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Minister hints at build-to-rent package in white paper

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The housing minister has reiterated the government’s commitment to the build-to-rent sector, assuring firms it will be addressed in the upcoming housing white paper

Gavin Barwell said the government was keen to attract institutional investment into the housing market, including build-to-rent, and a ’package for build-to-rent’ would be included in the white paper.

He said: ’Both the secretary of state and I have made it really clear that we keen to attract institutional investment into the housing market in this country and you can rest assured that there will be things about that in the white paper.’

He was seeking to quell industry concerns that the chancellor did not reduce the stamp duty surcharge on commercial property – widely viewed as a deterrent for institutional investors looking to enter the housing market – in the Autumn Statement.

Barwell said: ’The chancellor referred specifically to the fact we’re having white paper so clearly he wasn’t going to make all the announcements, otherwise there wouldn’t be point in having a white paper.’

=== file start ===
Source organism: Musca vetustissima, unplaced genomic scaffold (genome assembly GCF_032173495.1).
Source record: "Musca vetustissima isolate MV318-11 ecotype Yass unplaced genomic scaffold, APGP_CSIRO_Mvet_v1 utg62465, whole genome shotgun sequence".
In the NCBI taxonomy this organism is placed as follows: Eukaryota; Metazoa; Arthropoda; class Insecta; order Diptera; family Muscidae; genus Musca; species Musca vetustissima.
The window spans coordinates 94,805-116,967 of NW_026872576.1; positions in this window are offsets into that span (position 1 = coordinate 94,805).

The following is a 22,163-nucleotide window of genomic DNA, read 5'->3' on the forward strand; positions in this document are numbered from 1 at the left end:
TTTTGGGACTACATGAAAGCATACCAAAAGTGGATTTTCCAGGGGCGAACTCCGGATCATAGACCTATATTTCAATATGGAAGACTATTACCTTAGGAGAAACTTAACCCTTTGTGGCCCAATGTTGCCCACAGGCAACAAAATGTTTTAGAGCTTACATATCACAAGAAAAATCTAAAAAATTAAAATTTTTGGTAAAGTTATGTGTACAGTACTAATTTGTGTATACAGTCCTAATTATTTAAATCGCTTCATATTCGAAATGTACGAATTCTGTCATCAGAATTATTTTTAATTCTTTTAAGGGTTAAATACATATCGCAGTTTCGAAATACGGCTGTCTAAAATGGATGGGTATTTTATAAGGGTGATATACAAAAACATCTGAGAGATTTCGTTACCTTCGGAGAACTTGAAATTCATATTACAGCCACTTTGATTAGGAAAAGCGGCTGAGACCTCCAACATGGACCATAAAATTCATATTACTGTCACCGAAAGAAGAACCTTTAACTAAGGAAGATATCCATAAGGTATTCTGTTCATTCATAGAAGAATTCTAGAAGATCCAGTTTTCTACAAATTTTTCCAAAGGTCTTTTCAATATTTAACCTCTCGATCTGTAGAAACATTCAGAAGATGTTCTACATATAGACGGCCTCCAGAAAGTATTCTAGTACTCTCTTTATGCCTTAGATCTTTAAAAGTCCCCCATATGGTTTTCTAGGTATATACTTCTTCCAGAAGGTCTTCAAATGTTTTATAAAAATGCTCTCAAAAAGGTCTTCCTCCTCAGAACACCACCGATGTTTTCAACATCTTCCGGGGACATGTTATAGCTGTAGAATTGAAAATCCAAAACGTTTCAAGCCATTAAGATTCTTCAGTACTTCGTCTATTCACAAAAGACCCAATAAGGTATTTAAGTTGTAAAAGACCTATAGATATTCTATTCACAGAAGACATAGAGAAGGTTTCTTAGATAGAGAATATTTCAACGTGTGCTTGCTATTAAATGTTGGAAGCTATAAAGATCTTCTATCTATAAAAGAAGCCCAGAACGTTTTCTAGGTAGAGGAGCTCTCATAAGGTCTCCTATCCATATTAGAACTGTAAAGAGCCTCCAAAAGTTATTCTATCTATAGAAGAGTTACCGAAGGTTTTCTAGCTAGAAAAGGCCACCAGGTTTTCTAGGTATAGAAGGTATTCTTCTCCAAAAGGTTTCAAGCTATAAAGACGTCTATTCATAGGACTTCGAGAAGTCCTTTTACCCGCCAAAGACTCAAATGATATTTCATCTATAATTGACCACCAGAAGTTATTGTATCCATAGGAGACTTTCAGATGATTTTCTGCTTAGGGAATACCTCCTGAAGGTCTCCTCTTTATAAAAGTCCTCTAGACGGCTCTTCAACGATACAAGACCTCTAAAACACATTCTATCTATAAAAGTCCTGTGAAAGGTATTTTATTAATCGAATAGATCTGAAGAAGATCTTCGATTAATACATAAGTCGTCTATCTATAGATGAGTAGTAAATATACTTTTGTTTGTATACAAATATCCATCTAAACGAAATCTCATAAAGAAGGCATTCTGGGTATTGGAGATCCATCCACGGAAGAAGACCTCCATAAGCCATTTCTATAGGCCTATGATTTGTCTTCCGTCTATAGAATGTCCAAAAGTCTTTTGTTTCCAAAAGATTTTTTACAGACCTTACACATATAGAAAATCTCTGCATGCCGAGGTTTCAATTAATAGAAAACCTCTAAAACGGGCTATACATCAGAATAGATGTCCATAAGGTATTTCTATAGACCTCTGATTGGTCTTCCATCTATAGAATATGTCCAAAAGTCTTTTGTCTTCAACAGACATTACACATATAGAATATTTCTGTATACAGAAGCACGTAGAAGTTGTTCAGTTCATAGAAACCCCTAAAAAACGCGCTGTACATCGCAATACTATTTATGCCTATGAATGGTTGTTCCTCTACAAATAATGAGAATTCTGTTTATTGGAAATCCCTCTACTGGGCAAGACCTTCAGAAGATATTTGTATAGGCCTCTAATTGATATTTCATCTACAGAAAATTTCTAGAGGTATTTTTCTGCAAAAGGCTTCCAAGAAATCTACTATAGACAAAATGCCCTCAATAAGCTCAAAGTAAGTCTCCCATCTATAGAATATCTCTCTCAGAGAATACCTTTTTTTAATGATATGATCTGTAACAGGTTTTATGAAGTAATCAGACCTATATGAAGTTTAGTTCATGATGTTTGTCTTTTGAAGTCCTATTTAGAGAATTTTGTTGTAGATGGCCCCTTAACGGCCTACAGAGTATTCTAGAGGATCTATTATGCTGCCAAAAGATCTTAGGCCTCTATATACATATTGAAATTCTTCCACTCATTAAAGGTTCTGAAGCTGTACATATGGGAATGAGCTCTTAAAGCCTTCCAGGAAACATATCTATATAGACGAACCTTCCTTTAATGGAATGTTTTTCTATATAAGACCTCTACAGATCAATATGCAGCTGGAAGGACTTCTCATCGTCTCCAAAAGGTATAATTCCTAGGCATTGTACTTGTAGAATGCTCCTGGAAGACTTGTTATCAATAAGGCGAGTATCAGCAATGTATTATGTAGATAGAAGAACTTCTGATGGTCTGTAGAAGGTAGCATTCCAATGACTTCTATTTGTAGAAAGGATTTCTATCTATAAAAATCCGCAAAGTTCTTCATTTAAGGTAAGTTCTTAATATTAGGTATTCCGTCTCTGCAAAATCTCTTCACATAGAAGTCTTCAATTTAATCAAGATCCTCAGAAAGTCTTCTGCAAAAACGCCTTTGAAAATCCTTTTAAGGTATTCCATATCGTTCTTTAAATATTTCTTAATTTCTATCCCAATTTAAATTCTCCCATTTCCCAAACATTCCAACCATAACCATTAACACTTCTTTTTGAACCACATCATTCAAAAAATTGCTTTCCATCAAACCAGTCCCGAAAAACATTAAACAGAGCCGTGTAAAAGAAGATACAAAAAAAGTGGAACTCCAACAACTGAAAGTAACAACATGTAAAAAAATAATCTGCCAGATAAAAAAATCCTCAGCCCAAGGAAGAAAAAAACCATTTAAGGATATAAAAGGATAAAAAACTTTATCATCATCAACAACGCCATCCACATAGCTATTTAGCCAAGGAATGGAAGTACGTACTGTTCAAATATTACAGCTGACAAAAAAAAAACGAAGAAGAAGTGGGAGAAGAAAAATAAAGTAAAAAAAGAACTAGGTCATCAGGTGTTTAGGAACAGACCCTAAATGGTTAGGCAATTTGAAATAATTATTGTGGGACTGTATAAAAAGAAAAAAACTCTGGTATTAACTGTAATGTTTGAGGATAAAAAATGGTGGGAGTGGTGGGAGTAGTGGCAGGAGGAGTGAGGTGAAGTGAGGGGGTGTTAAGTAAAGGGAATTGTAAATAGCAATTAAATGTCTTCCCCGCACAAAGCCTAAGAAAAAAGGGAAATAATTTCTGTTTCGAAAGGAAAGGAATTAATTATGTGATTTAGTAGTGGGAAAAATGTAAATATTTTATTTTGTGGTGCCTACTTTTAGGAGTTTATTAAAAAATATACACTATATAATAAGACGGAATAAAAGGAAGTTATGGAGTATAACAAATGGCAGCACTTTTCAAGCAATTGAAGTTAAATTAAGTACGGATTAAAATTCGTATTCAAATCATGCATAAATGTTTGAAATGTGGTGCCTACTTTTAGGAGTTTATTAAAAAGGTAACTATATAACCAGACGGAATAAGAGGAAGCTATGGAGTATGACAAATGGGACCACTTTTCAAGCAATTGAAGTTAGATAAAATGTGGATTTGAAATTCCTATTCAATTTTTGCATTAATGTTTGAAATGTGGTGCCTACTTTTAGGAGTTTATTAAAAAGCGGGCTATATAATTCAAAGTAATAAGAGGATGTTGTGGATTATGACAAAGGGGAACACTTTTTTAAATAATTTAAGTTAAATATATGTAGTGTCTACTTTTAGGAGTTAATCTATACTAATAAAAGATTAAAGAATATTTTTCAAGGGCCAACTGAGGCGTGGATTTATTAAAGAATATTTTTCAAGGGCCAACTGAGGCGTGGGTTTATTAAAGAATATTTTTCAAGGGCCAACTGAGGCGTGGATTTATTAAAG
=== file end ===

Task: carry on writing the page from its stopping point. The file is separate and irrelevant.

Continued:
He added: ’In terms of the package for build-to-rent, [developers] can absolutely be sure that there will be things we want to talk about in the white paper.’

The housing white paper is expected to be published this year, although the minister was unable to confirm it would be released before 2017.

’It is coming [but] I want to get the detail right. The thing to do is to publish it once we’ve got everything spot on – we shouldn’t be concerned about an artificial timescale.’

The minister also confirmed that further details on fast-tracked planning services will be addressed in the white paper.

He said the government was keen to speed up the planning process and had consulted on the possibility of fast-tracked services.

’I’ve had feedback from lots of people that they would be interested in paying a premium fee and get a premium service.’

The minister was speaking after giving the go-ahead to Birmingham council for a 15-year development strategy to deliver 51,000 homes – 6,000 of which would be on green belt land.

The housing minister yesterday lifted a holding direction that had prevented the Birmingham Development Plan from progressing pending further investigation into the proposals.

Asked whether the decision signalled a wider shift in policy by the government away from developing on brownfield land first, Barwell said it did not.

’[The government] is not changing its green belt policy at all – the NPPF is very clear that green belt boundaries can be amended as part of local plan making processes in exceptional circumstances, and what the inspector said in this case was that, having looked at it in great detail, Birmingham has taken a robust approach and that the exceptional circumstance test had been passed.’

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